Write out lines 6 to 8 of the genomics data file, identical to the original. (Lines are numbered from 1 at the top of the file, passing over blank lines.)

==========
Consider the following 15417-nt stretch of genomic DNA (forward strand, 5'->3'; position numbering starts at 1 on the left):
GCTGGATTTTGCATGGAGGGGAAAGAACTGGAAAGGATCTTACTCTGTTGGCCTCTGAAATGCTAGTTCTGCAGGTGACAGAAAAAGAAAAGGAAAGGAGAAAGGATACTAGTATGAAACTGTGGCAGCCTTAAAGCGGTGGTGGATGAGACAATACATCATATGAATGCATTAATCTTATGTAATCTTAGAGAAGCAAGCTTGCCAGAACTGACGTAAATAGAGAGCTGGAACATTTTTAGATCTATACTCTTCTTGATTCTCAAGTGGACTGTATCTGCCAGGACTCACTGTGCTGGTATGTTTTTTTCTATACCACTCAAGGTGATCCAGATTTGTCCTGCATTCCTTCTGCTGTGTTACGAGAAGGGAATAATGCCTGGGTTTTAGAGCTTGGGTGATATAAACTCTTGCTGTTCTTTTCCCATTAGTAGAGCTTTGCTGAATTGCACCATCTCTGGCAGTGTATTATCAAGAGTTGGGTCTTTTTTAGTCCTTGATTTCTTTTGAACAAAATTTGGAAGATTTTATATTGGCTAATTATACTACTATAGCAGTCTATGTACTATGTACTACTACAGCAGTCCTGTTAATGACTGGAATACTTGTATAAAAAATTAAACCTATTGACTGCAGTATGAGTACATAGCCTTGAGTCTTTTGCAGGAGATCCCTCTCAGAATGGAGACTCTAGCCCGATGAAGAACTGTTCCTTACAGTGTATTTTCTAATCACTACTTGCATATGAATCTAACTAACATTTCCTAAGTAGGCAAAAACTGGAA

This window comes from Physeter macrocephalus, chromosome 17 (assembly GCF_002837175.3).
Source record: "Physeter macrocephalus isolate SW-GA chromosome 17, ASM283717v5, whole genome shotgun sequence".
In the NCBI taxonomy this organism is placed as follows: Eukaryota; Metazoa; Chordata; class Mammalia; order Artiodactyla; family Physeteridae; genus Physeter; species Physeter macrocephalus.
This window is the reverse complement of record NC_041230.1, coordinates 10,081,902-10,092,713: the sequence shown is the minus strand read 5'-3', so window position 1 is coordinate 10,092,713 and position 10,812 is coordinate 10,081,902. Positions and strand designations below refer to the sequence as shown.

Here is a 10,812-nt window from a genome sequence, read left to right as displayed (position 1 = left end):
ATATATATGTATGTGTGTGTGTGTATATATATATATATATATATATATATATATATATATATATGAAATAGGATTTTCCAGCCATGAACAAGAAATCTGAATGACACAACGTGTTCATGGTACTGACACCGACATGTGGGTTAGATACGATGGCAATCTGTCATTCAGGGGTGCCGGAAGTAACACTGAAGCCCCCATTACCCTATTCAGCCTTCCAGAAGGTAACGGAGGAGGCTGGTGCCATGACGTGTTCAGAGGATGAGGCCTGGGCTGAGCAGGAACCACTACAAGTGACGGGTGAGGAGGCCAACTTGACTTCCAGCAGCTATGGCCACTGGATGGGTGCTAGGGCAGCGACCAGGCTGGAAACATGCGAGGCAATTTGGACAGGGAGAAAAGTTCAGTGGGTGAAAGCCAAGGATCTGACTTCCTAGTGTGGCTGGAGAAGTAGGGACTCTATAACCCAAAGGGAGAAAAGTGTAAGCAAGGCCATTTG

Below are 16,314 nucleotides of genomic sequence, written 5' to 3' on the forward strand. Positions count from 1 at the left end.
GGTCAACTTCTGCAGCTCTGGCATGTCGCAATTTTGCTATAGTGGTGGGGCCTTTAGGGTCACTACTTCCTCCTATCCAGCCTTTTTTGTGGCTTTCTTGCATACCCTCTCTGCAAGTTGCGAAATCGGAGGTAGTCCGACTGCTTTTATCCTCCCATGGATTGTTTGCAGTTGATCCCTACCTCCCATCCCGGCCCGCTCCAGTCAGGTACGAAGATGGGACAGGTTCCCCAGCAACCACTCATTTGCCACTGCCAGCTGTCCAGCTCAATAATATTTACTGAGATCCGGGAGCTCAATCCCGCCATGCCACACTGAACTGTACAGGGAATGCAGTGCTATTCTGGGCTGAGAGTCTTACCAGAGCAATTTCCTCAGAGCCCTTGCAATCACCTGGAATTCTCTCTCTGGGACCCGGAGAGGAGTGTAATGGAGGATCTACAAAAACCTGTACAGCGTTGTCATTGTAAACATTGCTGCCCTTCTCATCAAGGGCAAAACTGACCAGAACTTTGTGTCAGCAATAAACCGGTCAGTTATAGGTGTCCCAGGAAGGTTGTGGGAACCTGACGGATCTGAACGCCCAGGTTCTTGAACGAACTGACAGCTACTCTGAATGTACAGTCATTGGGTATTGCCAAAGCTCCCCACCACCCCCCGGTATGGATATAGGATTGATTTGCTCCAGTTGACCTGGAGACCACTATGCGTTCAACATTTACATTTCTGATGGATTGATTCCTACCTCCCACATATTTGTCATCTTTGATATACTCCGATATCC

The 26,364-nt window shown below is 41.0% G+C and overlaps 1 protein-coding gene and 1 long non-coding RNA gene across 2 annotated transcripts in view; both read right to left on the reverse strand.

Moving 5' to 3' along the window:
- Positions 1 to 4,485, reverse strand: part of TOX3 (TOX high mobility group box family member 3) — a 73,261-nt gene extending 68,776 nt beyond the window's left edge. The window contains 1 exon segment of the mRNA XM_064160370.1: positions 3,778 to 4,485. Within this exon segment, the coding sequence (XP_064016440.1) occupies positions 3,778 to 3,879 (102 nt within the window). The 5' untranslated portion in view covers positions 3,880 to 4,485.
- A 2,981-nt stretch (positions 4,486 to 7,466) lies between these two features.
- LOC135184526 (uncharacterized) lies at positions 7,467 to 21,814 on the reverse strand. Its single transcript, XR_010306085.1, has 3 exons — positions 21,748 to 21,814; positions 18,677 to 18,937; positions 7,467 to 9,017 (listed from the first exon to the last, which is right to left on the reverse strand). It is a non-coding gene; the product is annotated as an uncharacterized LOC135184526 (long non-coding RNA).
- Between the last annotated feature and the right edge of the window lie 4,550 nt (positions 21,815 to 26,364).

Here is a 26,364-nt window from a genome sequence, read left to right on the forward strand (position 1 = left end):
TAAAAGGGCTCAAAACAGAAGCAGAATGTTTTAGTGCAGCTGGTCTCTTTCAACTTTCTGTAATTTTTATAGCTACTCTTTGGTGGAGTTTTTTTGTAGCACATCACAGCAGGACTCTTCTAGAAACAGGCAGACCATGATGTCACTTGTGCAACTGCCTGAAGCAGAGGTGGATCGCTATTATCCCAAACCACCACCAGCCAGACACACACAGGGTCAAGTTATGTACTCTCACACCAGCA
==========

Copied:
This window is the reverse complement of record NC_041230.1, coordinates 10,081,902-10,092,713: the sequence shown is the minus strand read 5'-3', so window position 1 is coordinate 10,092,713 and position 10,812 is coordinate 10,081,902. Positions and strand designations below refer to the sequence as shown.

Here is a 10,812-nt window from a genome sequence, read left to right as displayed (position 1 = left end):
ATATATATGTATGTGTGTGTGTGTATATATATATATATATATATATATATATATATATATATATGAAATAGGATTTTCCAGCCATGAACAAGAAATCTGAATGACACAACGTGTTCATGGTACTGACACCGACATGTGGGTTAGATACGATGGCAATCTGTCATTCAGGGGTGCCGGAAGTAACACTGAAGCCCCCATTACCCTATTCAGCCTTCCAGAAGGTAACGGAGGAGGCTGGTGCCATGACGTGTTCAGAGGATGAGGCCTGGGCTGAGCAGGAACCACTACAAGTGACGGGTGAGGAGGCCAACTTGACTTCCAGCAGCTATGGCCACTGGATGGGTGCTAGGGCAGCGACCAGGCTGGAAACATGCGAGGCAATTTGGACAGGGAGAAAAGTTCAGTGGGTGAAAGCCAAGGATCTGACTTCCTAGTGTGGCTGGAGAAGTAGGGACTCTATAACCCAAAGGGAGAAAAGTGTAAGCAAGGCCATTTG